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sleight

[slahyt] /slaɪt/
noun
1.
skill; dexterity.
2.
an artifice; stratagem.
3.
cunning; craft.
Origin
early Middle English
1225-1275
1225-75; Middle English; early Middle English slēgth < Old Norse slǣgth. See sly, -th1
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Based on the Random House Dictionary, © Random House, Inc. 2014.
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Examples for sleight
  • Phony, sleight of hand false equivalency right there.
  • Does he think that no one will notice this sleight of hand.
  • When libertarians talk about liberties, they actually engage in a rhetorical sleight-of-hand.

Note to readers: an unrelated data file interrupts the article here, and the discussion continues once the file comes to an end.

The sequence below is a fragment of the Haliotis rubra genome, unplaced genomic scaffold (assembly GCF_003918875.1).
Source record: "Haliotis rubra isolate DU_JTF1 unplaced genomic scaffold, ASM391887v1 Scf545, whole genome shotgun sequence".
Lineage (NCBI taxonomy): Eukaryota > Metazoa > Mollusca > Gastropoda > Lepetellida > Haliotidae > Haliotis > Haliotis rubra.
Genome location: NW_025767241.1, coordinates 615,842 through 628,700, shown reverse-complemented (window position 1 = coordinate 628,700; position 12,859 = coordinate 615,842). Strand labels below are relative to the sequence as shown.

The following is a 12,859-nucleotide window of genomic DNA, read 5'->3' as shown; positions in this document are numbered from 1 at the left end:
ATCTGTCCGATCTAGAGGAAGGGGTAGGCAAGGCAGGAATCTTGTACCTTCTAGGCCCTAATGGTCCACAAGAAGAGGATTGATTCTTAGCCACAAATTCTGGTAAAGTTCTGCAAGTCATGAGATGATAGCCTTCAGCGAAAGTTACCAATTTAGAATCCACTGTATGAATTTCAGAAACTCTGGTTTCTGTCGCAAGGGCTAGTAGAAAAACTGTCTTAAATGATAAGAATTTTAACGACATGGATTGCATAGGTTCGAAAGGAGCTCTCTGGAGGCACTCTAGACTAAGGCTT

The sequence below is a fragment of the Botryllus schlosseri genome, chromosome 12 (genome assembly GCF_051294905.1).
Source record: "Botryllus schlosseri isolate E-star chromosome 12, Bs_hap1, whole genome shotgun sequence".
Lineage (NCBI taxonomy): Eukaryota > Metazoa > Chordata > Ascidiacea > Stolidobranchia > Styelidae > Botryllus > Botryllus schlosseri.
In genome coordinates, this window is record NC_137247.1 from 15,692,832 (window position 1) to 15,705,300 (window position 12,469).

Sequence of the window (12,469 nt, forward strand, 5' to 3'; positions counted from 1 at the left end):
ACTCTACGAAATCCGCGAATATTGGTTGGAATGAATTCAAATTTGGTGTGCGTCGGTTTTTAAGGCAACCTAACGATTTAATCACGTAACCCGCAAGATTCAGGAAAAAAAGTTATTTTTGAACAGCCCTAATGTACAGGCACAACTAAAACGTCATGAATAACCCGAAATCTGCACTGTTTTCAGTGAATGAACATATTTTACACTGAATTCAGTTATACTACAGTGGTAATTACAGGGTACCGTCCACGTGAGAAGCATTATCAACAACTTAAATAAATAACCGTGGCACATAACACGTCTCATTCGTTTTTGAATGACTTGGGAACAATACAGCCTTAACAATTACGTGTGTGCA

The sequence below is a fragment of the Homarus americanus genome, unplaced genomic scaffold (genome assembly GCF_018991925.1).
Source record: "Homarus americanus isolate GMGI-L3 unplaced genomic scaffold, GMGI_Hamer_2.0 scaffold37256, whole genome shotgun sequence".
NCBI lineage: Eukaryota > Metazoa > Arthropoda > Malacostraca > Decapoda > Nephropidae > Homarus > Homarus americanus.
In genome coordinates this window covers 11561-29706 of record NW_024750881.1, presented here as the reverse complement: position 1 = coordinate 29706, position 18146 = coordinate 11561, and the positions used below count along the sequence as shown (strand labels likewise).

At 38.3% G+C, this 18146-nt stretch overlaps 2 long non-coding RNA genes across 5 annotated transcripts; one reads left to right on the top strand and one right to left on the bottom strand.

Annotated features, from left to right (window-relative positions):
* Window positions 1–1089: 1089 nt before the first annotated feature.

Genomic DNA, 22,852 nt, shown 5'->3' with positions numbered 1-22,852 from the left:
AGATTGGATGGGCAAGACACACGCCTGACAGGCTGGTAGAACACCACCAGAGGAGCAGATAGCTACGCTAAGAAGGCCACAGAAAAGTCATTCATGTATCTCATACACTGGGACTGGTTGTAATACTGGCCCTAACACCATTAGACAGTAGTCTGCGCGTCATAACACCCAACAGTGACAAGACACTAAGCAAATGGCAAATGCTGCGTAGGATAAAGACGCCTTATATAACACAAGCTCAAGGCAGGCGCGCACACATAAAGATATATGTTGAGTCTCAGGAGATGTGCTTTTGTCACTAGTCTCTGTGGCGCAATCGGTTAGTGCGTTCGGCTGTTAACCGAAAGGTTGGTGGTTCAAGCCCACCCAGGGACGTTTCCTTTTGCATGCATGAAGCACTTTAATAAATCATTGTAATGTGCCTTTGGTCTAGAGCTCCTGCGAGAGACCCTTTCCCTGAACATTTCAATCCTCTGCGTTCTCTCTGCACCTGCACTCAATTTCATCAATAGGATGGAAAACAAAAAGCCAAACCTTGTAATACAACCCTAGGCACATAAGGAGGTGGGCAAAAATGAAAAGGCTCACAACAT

• But the length and depth of the recession are forcing governments to go beyond sleight of hand to genuine cuts.
  • But with expert sleight of hand, he is able to find artistic benefits as well.
  • How a statistical sleight of hand can expose war crimes.
British Dictionary definitions for sleight

sleight

/slaɪt/
noun (archaic)
1.
skill; dexterity See also sleight of hand
2.
a trick or stratagem
3.
cunning; trickery
Word Origin
C14: from Old Norse slægth, from slægrsly
Collins English Dictionary - Complete & Unabridged 2012 Digital Edition
© William Collins Sons & Co. Ltd. 1979, 1986 © HarperCollins
Publishers 1998, 2000, 2003, 2005, 2006, 2007, 2009, 2012
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Word Origin and History for sleight
sleight
"cunning," c.1275, from O.N. sloegð "cleverness, cunning, slyness," from sloegr (see sly). Term sleight of hand is attested from c.1400.
Online Etymology Dictionary, © 2010 Douglas Harper
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11
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